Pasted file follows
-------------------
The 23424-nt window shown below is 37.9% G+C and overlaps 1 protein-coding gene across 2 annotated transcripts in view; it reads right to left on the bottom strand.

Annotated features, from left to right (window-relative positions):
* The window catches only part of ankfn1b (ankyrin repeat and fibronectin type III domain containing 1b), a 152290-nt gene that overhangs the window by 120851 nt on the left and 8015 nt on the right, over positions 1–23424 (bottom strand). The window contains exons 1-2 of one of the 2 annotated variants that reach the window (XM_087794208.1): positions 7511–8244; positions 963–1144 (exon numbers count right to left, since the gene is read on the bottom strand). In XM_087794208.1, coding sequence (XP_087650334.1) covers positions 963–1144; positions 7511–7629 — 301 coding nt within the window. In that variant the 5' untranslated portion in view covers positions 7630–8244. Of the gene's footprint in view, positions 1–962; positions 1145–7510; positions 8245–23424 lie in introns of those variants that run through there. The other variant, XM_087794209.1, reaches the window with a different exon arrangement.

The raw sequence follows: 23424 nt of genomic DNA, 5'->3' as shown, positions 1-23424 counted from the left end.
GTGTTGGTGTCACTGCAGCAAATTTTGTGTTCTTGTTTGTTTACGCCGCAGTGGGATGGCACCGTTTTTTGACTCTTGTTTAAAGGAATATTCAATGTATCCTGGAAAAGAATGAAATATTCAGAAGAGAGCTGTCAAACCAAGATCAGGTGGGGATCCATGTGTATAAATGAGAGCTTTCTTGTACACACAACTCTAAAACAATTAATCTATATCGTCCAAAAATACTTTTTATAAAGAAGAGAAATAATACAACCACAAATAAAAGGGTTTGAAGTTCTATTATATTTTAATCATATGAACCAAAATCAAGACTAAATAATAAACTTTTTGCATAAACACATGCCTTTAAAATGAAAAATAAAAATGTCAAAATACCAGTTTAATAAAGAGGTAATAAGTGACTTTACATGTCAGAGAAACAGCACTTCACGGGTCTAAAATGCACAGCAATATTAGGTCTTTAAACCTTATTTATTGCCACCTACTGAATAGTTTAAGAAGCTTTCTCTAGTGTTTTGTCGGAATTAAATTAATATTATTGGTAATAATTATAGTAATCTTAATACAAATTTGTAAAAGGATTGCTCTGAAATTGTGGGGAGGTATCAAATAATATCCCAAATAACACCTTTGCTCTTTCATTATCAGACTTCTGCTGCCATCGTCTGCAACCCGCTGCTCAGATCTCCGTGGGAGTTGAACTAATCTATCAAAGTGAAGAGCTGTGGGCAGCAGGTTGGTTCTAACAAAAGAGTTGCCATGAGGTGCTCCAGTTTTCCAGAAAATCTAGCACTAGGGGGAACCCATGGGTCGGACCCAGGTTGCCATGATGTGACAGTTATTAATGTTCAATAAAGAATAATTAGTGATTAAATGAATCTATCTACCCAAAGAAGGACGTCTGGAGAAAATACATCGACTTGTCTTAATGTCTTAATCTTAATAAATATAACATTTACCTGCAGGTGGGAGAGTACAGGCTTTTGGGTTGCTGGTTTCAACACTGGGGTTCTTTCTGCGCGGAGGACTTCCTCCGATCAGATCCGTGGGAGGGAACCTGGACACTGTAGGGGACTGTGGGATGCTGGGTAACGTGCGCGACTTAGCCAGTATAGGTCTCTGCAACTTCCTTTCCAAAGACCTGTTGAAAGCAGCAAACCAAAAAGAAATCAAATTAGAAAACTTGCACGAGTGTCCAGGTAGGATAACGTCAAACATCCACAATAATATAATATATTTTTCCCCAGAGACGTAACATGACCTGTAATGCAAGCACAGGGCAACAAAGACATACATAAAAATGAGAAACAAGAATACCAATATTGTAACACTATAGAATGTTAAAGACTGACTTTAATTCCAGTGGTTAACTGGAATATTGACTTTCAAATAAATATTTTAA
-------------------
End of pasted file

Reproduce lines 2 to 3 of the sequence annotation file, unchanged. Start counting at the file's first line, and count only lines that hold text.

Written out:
Annotated features, from left to right (window-relative positions):
* The window catches only part of ankfn1b (ankyrin repeat and fibronectin type III domain containing 1b), a 152290-nt gene that overhangs the window by 120851 nt on the left and 8015 nt on the right, over positions 1–23424 (bottom strand). The window contains exons 1-2 of one of the 2 annotated variants that reach the window (XM_087794208.1): positions 7511–8244; positions 963–1144 (exon numbers count right to left, since the gene is read on the bottom strand). In XM_087794208.1, coding sequence (XP_087650334.1) covers positions 963–1144; positions 7511–7629 — 301 coding nt within the window. In that variant the 5' untranslated portion in view covers positions 7630–8244. Of the gene's footprint in view, positions 1–962; positions 1145–7510; positions 8245–23424 lie in introns of those variants that run through there. The other variant, XM_087794209.1, reaches the window with a different exon arrangement.